Secrets of Manga #9 – How to Write a Story, Part 2

Welcome to Secrets of Manga #9.


Today we’re going to try and recreate the process of taking thoughts about a story and organizing them in a storyboard.


How-to books tell us that we need to make characters first, then write out a synopsis in sentences, think up a scenario, and then begin work on a manuscript.


I don’t think this is a very good strategy.


Is creating a story really that difficult of a process? If someone assumes that they have to memorize that long, arduous process before they can make a story, I worry that they’ll just let go of the handle before they even start moving.


“A weak guy becomes strong.” “A guy without a girlfriend finds one.” It can be something simple like that. The situation doesn’t even have to change, just as long as something within the character’s mind does. It doesn’t matter what you write about, all you need to do is put in a change. The answers are always simple.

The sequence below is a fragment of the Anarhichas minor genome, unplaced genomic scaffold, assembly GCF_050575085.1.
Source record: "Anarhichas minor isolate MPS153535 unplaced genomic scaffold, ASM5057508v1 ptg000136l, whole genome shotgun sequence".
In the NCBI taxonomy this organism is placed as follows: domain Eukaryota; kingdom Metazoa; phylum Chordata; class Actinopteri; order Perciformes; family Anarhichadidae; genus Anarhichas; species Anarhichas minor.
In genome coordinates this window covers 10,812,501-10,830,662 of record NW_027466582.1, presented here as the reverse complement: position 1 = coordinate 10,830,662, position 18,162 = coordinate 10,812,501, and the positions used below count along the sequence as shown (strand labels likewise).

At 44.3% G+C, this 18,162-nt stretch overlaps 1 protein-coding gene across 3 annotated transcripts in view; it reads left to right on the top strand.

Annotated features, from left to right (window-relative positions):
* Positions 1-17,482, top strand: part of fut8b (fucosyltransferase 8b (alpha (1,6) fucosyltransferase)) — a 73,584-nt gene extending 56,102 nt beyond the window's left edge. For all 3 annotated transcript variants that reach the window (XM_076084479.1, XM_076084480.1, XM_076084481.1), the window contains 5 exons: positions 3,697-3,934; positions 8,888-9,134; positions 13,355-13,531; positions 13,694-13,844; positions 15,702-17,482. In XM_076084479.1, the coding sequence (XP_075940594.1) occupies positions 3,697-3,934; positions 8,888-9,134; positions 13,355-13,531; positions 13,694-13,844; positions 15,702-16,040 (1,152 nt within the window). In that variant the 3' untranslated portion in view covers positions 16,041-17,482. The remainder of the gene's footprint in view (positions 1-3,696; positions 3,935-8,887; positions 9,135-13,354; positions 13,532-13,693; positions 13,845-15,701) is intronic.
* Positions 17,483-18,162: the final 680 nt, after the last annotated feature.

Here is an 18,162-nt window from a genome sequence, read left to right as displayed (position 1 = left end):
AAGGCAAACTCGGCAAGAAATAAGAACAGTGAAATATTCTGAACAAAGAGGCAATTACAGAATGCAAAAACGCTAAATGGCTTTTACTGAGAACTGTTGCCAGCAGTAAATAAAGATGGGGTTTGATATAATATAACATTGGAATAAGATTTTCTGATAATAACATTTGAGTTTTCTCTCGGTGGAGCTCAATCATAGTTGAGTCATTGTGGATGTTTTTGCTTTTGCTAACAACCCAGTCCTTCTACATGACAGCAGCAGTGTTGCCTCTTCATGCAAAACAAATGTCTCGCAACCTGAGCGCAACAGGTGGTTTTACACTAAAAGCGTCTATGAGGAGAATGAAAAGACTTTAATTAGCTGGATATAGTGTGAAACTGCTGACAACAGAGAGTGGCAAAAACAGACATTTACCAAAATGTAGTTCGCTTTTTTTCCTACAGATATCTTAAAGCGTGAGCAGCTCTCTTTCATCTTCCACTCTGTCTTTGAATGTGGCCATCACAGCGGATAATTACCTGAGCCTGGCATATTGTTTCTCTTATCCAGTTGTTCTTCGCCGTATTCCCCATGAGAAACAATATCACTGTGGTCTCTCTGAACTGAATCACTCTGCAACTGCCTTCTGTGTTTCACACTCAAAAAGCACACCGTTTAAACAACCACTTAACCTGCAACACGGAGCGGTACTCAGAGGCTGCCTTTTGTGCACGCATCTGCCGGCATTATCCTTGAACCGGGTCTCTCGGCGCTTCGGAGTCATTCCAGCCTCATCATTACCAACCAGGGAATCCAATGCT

“A guy without a girlfriend gets one.” With this idea, all we have to do is add a few more elements to make it a deeper story. Like this.


“A guy without a girlfriend works hard to get one.” Here, we’ve added the fact that the “main character works hard.” We’ve enhanced the story.


“A guy without a girlfriend works hard to be popular with girls, but it doesn’t go well, so he tries hard in a different way and gets one.”


Now things are getting complicated. How about we go into a bit more detail?


“A guy without a girlfriend takes advice from a friend and tries to be popular with girls, but it doesn’t go well. He temporarily gives up on the idea of romance, but then, through solving a friend’s problem, he gets a girlfriend.”


Here, we added a friend and a “case-solving” element. But we still have yet to think about the girlfriend character and the problem. Let’s think up a setting.